Let me speak plainly – teak is used on traditional yachts, and modern yacht alike because it is hands down the best product for the purpose, practicality being the focus: it is extremely hard wearing, moisture resistant and stands up incredibly well against the elements.

Hence, it’s use throughout all sectors of the marine world.

Teak is sustainable by definition, if managed correctly. Which on the most part it has been within the marine sector over the past 50 years. Who else has the means to choose to source ethically managed forestry?

I put it to you that the problem lies not with the marine industry which occupy but a fraction of the market, but instead with the international furniture and housing sector, wherein the sourcing of teak for production is so price sensitive that it invariably comes from a lower cost production source, catering for the mass market. Fair inferences can be made here.

The recent report from ITTO (International Tropical Timber Organization) on the management of sustainable teak forestry makes for enlightening reading should you wish to cast your eyes over some primary data rather than jumping on the eco warrior buzz word band wagon, which serves no purpose other than, in this case perhaps, to vex me sufficiently to outline the facts objectively, rather than in a fictional sense, as Sam may be more familiar with.

Now, for a “performance” sailor, let’s start to ask more poignant questions, namely the use of carbon fiber composites and high energy synthetics in modern yacht construction for sails and racing boats.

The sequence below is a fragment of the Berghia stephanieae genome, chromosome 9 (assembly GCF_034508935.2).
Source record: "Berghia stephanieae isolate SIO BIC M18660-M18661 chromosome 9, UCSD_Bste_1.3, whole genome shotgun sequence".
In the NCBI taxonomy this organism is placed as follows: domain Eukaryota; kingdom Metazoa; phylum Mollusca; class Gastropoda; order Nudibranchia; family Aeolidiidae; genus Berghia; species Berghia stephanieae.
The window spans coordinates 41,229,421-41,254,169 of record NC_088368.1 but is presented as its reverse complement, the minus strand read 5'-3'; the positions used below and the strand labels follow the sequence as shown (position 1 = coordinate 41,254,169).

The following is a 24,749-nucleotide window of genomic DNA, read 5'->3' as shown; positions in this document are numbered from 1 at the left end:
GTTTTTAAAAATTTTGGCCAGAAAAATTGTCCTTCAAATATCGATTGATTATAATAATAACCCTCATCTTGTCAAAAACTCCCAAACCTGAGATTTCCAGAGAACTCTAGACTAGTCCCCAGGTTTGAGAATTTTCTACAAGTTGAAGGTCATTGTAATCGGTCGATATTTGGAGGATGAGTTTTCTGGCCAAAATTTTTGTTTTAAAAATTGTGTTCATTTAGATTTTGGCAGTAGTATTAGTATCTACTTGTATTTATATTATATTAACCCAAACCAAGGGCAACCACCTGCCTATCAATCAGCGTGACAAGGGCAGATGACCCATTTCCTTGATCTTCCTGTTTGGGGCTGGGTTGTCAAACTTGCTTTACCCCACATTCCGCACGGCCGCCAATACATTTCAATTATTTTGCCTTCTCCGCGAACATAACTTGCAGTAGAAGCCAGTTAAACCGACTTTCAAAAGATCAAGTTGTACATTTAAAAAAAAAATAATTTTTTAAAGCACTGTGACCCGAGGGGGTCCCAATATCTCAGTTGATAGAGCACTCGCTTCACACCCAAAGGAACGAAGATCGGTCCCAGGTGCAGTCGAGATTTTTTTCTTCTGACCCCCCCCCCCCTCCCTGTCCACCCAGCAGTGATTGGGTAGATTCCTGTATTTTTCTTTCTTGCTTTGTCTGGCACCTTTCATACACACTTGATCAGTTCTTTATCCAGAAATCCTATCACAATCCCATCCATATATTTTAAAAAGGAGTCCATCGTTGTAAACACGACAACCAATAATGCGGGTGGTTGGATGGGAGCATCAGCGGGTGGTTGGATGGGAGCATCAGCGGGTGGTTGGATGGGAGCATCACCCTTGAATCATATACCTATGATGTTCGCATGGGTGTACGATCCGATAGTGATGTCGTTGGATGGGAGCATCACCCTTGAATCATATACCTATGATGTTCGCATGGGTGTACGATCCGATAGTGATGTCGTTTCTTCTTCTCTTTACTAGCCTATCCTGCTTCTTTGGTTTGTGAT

Really, GRP, carbon and PVC synthetic production makes the use of teak in decking as an environmental concern pale into insignificance. The rarely quantified negative externalities of per unit production in these materials almost goes Ali most unnoticed on a global level.

Now, I am not denying that teak forestry needs continuing examination, of course it does, as do all primary source material harvesting methods.

The reality of the matter is, comparatively the yachting industry amounts to a minuscule percentage of teak use world wide, and ironically it actually leads the way in ethical sourcing: encouraging and the promoting sustainability. Of course, there are exceptions to every rule and to date there have been a small number of high profile cases, but this is a very small number and very rarely.

Life is still life and people still try and cut corners. Naturally, the focus of the media is to sensationalize any fault made by high-net-worth individuals, superyachts remain a source of mystery and ultimately jealousy, any situation highlighting infringements in legislation sells papers.

Next time we consider who’s actually doing the damage here, those in favor of replacing teak decks with plastic high energy synthetics or those using a renewable, ethically sourced manageable resources in micro amounts.

Perhaps take a look at the furniture in our homes, got any cheaper flat pack items, low cost kitchens? Cut price window frames? Sure.

I would further question the motivation of this article in its entirety given the following paragraph in your colleagues article, to whom you allude:
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Plenty more to choose from
Such is the growing choice and continuing development of these synthetic decking alternatives that there are far too many to list here, although ‘Nuteak’ and ‘Atlanteak’ are also worthy of mention. Some of the others are based on UV stabilised foam materials in a variety of textures and colours. These include trade names such as, ‘Seadek’, ‘Raptor Deck’, ‘GatorStep’ and ‘MarineMat’, all of which offer a kind of cool, cushioned, foot friendly deck surface.

So, whatever boat builders and designers are looking for in the way of alternative decking materials, METSTRADE 2020 is sure to be the place where a good selection of them can be checked out this year.”
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Funny, isn’t it, how your article encourages the very product of those clients who sell these teak alternatives featured at the METSTRADE 2020.

Coincidence?